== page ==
“Well... I’ll be your brother!” I said. He needed a brother, and I had nothing else to do that night.
“You’re sad because you don’t have a brother, so we can be brothers!” Happy with my solution, my thoughts wandered to how I could smuggle to my room some of the tasty lemon cakes being served.
“That’s not how it works, I d-don’t think,” the little boy replied, scuffing his shoe into the floor.
“Who cares?” I said, starting to formulate my plan of attack. First, I could make my way around the back of the table, possibly knock something over to create a distraction, but that would mean I still needed the servant looking after the desserts to leave. It was risky but possible if I had help...
“W-well, if you d-don’t mind hanging out with me.” He let go of his mother’s dress and nervously shifted around. “I can be a little...”
“Yeah, yeah, I don’t mind,” I said absentmindedly. My focus was now on “The Great Lemon Cakes Quest,” but it would take two to pull it off. “You hungry?” I asked slyly.
“W-well, I’m allergic to—”
“Perfect! I need your help. What did you say your name was again?” I asked while I pulled him over to the wall behind a suit of armor. A loud clang sounded against the stone floor where a servant slipped on a cloth I had laid, dropping his silver platter.
After the ringing subsided, I could hear the end of the boy’s muffled response. “-mir Yokel.”
“Okay, Yok, here’s what we’re going to do...”
My mind cleared as I pulled myself away from memory and back to the young man who stood in front of me, spectacles sliding down the bridge of his nose once again. Pushing them back up with my index finger, I smiled.
“Okay, Yok, here’s what we’re going to do. You’re the best tactician I know, and I wouldn’t be here without you. You have everything you need already, right here.” I pointed to his forehead. I walked over to the stool and began to armor up. “So, give me the rundown.”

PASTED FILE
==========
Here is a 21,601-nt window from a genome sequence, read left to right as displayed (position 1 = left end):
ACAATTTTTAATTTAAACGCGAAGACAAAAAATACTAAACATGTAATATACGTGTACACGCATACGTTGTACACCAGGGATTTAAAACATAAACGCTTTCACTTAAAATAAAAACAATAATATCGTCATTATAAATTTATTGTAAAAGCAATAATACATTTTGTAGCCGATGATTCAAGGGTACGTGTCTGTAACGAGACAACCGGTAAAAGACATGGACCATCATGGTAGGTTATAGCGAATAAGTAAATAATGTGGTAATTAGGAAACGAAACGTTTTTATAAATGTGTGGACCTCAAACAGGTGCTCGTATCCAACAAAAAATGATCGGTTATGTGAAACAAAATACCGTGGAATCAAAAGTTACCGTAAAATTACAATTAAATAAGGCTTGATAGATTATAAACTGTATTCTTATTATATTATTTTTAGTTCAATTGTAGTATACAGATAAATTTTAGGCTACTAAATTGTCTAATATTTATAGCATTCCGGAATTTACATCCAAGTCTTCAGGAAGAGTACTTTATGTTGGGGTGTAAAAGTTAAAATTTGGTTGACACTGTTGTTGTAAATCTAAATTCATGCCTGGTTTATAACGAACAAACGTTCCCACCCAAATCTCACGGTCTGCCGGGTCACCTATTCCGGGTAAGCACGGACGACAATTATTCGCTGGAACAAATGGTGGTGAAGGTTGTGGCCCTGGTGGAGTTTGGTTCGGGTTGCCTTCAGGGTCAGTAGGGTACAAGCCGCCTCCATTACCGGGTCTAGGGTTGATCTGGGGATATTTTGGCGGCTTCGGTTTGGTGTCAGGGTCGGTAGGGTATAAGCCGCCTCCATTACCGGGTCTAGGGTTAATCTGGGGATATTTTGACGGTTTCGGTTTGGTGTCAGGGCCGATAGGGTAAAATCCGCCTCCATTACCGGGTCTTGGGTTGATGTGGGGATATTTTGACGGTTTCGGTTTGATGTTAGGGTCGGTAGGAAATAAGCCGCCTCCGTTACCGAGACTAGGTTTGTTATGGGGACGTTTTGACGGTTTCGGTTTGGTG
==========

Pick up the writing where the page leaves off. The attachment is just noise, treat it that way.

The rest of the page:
“Promise you won’t fall asleep this time?” Yokel teased as he straightened his shoulders. “Your final match is against Sir Declan, one of the Old Guards for the King of Mercyhold.” The name sounded oddly familiar, but I brushed off the feeling just as quickly as it had come.
“A real knight?” I asked. My giddy tone couldn’t be held back, but neither could Yokel’s.
“A true knight,” he responded in kind. Knights were rare in Soraya, and it was even rarer to be fighting one in a tournament like this. A win against a true knight would make me famous, even beyond Mercyhold.
Yokel continued with his rundown as he helped me lace my armor. “He won this same tournament when he was our age, some forty years ago, but hasn’t competed since. According to my sources, he’s quite the hero in this kingdom, some say legendary, even at his age. He prefers Form Twelve for offense and Form Seven for defense, but I’ve witnessed him merge Forms Ten and Fourteen, and quite uniquely if I do say so. He’s got strength and skill, but he’s never approached longer than five minutes in any of his matches so far.”
Yokel’s assessment was, as it always was, thorough and concise. The best fighters in the world, whether in a tournament like this or on the battlefield, always fought using the Elven Forms of Fighting. There were twenty-four forms in all, twelve offensive and twelve defensive, and although each weapon had its own variation, they all used the same forms as their base.
Based on what Yokel was saying, the knight would use a mildly aggressive offensive attack form with a very conservative defensive attack form, which told me everything I needed to know about the man. He was cautious when attacking but would take calculated risks. The same could not be said about his defensive technique, which would take no risks at all. It made all the sense in the world how Sir Declan had defied the short life of a knight.
“So, I wait him out and then take him on the back fifteen points?” I asked, shoving my arm through the uncomfortable chest plate.
“That would be the strategic thing to do, yes, but a knight doesn’t get to be his age by being predictable,” Yokel acknowledged, tying my laces to an almost unbearable tightness.
Bursting into the tent like a tornado, Roc began yelling. “What are you two doing?! Oliver was due in the ring minutes ago!”
“But we haven’t finished going over my notes and—”
“No time for that, nerd! Any longer and we’ll be disqualified.” Roc snatched my helmet with his enormous hands and shoved me out of the tent into the blinding light of the afternoon. Yokel trailed close behind, his portfolio of unneeded notes still out of order.